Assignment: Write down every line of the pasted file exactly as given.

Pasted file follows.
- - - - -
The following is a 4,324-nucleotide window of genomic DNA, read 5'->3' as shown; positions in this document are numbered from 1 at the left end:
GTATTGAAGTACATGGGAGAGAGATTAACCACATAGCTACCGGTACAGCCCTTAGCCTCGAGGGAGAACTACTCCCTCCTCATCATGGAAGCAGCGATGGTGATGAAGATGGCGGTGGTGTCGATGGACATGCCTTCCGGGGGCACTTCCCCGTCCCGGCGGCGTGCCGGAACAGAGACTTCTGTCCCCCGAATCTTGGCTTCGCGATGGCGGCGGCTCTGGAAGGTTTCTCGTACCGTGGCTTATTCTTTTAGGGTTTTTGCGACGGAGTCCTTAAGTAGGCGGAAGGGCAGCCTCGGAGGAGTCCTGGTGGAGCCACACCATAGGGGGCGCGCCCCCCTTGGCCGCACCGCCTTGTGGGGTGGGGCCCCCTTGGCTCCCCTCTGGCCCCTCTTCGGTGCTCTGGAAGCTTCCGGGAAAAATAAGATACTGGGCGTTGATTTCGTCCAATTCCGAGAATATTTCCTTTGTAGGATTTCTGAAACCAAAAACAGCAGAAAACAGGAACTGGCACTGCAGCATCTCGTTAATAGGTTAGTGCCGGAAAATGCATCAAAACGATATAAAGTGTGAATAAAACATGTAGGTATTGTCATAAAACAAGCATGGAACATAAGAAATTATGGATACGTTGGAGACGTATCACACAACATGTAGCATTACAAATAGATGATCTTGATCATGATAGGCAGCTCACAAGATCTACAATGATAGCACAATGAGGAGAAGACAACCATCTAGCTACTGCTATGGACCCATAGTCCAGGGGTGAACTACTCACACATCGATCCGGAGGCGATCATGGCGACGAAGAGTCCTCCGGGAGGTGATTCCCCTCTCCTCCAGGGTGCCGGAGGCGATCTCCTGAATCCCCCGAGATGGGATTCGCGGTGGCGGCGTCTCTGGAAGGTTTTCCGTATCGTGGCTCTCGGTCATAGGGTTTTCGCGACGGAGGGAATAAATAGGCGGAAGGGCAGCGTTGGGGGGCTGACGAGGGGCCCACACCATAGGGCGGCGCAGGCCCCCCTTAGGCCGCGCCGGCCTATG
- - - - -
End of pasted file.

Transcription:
The following is a 4,324-nucleotide window of genomic DNA, read 5'->3' as shown; positions in this document are numbered from 1 at the left end:
GTATTGAAGTACATGGGAGAGAGATTAACCACATAGCTACCGGTACAGCCCTTAGCCTCGAGGGAGAACTACTCCCTCCTCATCATGGAAGCAGCGATGGTGATGAAGATGGCGGTGGTGTCGATGGACATGCCTTCCGGGGGCACTTCCCCGTCCCGGCGGCGTGCCGGAACAGAGACTTCTGTCCCCCGAATCTTGGCTTCGCGATGGCGGCGGCTCTGGAAGGTTTCTCGTACCGTGGCTTATTCTTTTAGGGTTTTTGCGACGGAGTCCTTAAGTAGGCGGAAGGGCAGCCTCGGAGGAGTCCTGGTGGAGCCACACCATAGGGGGCGCGCCCCCCTTGGCCGCACCGCCTTGTGGGGTGGGGCCCCCTTGGCTCCCCTCTGGCCCCTCTTCGGTGCTCTGGAAGCTTCCGGGAAAAATAAGATACTGGGCGTTGATTTCGTCCAATTCCGAGAATATTTCCTTTGTAGGATTTCTGAAACCAAAAACAGCAGAAAACAGGAACTGGCACTGCAGCATCTCGTTAATAGGTTAGTGCCGGAAAATGCATCAAAACGATATAAAGTGTGAATAAAACATGTAGGTATTGTCATAAAACAAGCATGGAACATAAGAAATTATGGATACGTTGGAGACGTATCACACAACATGTAGCATTACAAATAGATGATCTTGATCATGATAGGCAGCTCACAAGATCTACAATGATAGCACAATGAGGAGAAGACAACCATCTAGCTACTGCTATGGACCCATAGTCCAGGGGTGAACTACTCACACATCGATCCGGAGGCGATCATGGCGACGAAGAGTCCTCCGGGAGGTGATTCCCCTCTCCTCCAGGGTGCCGGAGGCGATCTCCTGAATCCCCCGAGATGGGATTCGCGGTGGCGGCGTCTCTGGAAGGTTTTCCGTATCGTGGCTCTCGGTCATAGGGTTTTCGCGACGGAGGGAATAAATAGGCGGAAGGGCAGCGTTGGGGGGCTGACGAGGGGCCCACACCATAGGGCGGCGCAGGCCCCCCTTAGGCCGCGCCGGCCTATG